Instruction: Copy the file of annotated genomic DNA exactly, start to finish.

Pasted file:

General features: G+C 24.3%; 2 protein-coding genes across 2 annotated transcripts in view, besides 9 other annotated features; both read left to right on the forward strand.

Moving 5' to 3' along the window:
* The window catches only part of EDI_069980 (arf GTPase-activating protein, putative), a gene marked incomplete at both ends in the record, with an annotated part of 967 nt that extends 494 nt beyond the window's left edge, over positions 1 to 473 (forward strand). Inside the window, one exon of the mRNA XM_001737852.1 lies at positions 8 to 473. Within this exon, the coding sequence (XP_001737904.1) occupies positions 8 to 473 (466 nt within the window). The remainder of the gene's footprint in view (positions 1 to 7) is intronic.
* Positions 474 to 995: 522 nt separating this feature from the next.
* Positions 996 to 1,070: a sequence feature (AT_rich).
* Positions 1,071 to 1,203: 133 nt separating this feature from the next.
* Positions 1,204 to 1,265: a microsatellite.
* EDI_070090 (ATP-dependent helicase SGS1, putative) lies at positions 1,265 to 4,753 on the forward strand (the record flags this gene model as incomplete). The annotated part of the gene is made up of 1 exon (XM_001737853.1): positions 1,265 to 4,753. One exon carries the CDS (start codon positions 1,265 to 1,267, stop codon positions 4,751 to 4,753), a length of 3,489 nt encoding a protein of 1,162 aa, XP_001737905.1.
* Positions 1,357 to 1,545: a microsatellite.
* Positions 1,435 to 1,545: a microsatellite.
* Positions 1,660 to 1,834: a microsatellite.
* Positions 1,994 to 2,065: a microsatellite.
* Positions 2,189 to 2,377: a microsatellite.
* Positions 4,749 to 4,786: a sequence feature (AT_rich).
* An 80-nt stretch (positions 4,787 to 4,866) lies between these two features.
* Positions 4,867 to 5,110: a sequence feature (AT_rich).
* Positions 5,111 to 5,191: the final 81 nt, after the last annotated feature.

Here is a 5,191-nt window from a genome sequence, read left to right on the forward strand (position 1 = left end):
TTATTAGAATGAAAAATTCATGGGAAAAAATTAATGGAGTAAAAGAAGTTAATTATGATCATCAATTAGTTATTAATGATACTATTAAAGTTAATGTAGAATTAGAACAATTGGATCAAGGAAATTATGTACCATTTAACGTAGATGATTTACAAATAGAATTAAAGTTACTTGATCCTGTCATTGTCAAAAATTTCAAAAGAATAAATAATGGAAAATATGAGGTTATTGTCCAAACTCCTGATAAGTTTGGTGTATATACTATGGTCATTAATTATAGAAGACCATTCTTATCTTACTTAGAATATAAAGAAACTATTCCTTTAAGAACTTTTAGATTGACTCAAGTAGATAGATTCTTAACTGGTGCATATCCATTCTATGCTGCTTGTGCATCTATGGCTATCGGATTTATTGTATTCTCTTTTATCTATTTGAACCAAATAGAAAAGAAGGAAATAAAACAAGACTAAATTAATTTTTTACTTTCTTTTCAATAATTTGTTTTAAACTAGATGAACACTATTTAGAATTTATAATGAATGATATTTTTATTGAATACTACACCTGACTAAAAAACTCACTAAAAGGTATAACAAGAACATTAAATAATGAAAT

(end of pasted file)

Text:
General features: G+C 24.3%; 2 protein-coding genes across 2 annotated transcripts in view, besides 9 other annotated features; both read left to right on the forward strand.

Moving 5' to 3' along the window:
* The window catches only part of EDI_069980 (arf GTPase-activating protein, putative), a gene marked incomplete at both ends in the record, with an annotated part of 967 nt that extends 494 nt beyond the window's left edge, over positions 1 to 473 (forward strand). Inside the window, one exon of the mRNA XM_001737852.1 lies at positions 8 to 473. Within this exon, the coding sequence (XP_001737904.1) occupies positions 8 to 473 (466 nt within the window). The remainder of the gene's footprint in view (positions 1 to 7) is intronic.
* Positions 474 to 995: 522 nt separating this feature from the next.
* Positions 996 to 1,070: a sequence feature (AT_rich).
* Positions 1,071 to 1,203: 133 nt separating this feature from the next.
* Positions 1,204 to 1,265: a microsatellite.
* EDI_070090 (ATP-dependent helicase SGS1, putative) lies at positions 1,265 to 4,753 on the forward strand (the record flags this gene model as incomplete). The annotated part of the gene is made up of 1 exon (XM_001737853.1): positions 1,265 to 4,753. One exon carries the CDS (start codon positions 1,265 to 1,267, stop codon positions 4,751 to 4,753), a length of 3,489 nt encoding a protein of 1,162 aa, XP_001737905.1.
* Positions 1,357 to 1,545: a microsatellite.
* Positions 1,435 to 1,545: a microsatellite.
* Positions 1,660 to 1,834: a microsatellite.
* Positions 1,994 to 2,065: a microsatellite.
* Positions 2,189 to 2,377: a microsatellite.
* Positions 4,749 to 4,786: a sequence feature (AT_rich).
* An 80-nt stretch (positions 4,787 to 4,866) lies between these two features.
* Positions 4,867 to 5,110: a sequence feature (AT_rich).
* Positions 5,111 to 5,191: the final 81 nt, after the last annotated feature.

Here is a 5,191-nt window from a genome sequence, read left to right on the forward strand (position 1 = left end):
TTATTAGAATGAAAAATTCATGGGAAAAAATTAATGGAGTAAAAGAAGTTAATTATGATCATCAATTAGTTATTAATGATACTATTAAAGTTAATGTAGAATTAGAACAATTGGATCAAGGAAATTATGTACCATTTAACGTAGATGATTTACAAATAGAATTAAAGTTACTTGATCCTGTCATTGTCAAAAATTTCAAAAGAATAAATAATGGAAAATATGAGGTTATTGTCCAAACTCCTGATAAGTTTGGTGTATATACTATGGTCATTAATTATAGAAGACCATTCTTATCTTACTTAGAATATAAAGAAACTATTCCTTTAAGAACTTTTAGATTGACTCAAGTAGATAGATTCTTAACTGGTGCATATCCATTCTATGCTGCTTGTGCATCTATGGCTATCGGATTTATTGTATTCTCTTTTATCTATTTGAACCAAATAGAAAAGAAGGAAATAAAACAAGACTAAATTAATTTTTTACTTTCTTTTCAATAATTTGTTTTAAACTAGATGAACACTATTTAGAATTTATAATGAATGATATTTTTATTGAATACTACACCTGACTAAAAAACTCACTAAAAGGTATAACAAGAACATTAAATAATGAAAT